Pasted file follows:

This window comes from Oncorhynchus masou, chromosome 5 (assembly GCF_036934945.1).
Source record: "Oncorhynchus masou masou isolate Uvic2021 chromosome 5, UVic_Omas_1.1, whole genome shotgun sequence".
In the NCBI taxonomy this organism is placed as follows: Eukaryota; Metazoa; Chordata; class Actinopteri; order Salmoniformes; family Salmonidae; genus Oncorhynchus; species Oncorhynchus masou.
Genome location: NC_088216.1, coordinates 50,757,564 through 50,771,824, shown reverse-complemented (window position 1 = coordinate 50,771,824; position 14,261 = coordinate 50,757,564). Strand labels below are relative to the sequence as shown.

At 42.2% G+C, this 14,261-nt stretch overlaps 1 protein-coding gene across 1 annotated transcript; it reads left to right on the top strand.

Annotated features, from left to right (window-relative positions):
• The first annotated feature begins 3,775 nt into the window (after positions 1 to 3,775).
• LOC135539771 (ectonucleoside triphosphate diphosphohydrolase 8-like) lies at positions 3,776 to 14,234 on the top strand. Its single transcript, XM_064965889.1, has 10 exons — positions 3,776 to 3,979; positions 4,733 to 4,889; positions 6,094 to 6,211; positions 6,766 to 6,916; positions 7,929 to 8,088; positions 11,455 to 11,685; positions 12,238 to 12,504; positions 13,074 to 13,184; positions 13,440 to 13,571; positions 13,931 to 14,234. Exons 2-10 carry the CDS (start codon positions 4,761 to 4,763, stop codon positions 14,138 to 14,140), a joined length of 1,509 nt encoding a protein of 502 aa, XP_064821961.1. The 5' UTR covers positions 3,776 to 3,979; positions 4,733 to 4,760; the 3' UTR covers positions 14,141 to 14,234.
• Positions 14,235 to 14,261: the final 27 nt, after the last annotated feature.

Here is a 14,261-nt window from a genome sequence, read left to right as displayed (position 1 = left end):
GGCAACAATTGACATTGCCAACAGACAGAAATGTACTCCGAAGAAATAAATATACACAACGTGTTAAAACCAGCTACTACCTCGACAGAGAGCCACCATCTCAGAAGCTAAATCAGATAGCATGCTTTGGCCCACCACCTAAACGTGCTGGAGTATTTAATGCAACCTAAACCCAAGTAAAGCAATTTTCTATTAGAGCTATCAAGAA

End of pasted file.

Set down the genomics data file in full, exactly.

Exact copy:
This window comes from Oncorhynchus masou, chromosome 5 (assembly GCF_036934945.1).
Source record: "Oncorhynchus masou masou isolate Uvic2021 chromosome 5, UVic_Omas_1.1, whole genome shotgun sequence".
In the NCBI taxonomy this organism is placed as follows: Eukaryota; Metazoa; Chordata; class Actinopteri; order Salmoniformes; family Salmonidae; genus Oncorhynchus; species Oncorhynchus masou.
Genome location: NC_088216.1, coordinates 50,757,564 through 50,771,824, shown reverse-complemented (window position 1 = coordinate 50,771,824; position 14,261 = coordinate 50,757,564). Strand labels below are relative to the sequence as shown.

At 42.2% G+C, this 14,261-nt stretch overlaps 1 protein-coding gene across 1 annotated transcript; it reads left to right on the top strand.

Annotated features, from left to right (window-relative positions):
• The first annotated feature begins 3,775 nt into the window (after positions 1 to 3,775).
• LOC135539771 (ectonucleoside triphosphate diphosphohydrolase 8-like) lies at positions 3,776 to 14,234 on the top strand. Its single transcript, XM_064965889.1, has 10 exons — positions 3,776 to 3,979; positions 4,733 to 4,889; positions 6,094 to 6,211; positions 6,766 to 6,916; positions 7,929 to 8,088; positions 11,455 to 11,685; positions 12,238 to 12,504; positions 13,074 to 13,184; positions 13,440 to 13,571; positions 13,931 to 14,234. Exons 2-10 carry the CDS (start codon positions 4,761 to 4,763, stop codon positions 14,138 to 14,140), a joined length of 1,509 nt encoding a protein of 502 aa, XP_064821961.1. The 5' UTR covers positions 3,776 to 3,979; positions 4,733 to 4,760; the 3' UTR covers positions 14,141 to 14,234.
• Positions 14,235 to 14,261: the final 27 nt, after the last annotated feature.

Here is a 14,261-nt window from a genome sequence, read left to right as displayed (position 1 = left end):
GGCAACAATTGACATTGCCAACAGACAGAAATGTACTCCGAAGAAATAAATATACACAACGTGTTAAAACCAGCTACTACCTCGACAGAGAGCCACCATCTCAGAAGCTAAATCAGATAGCATGCTTTGGCCCACCACCTAAACGTGCTGGAGTATTTAATGCAACCTAAACCCAAGTAAAGCAATTTTCTATTAGAGCTATCAAGAA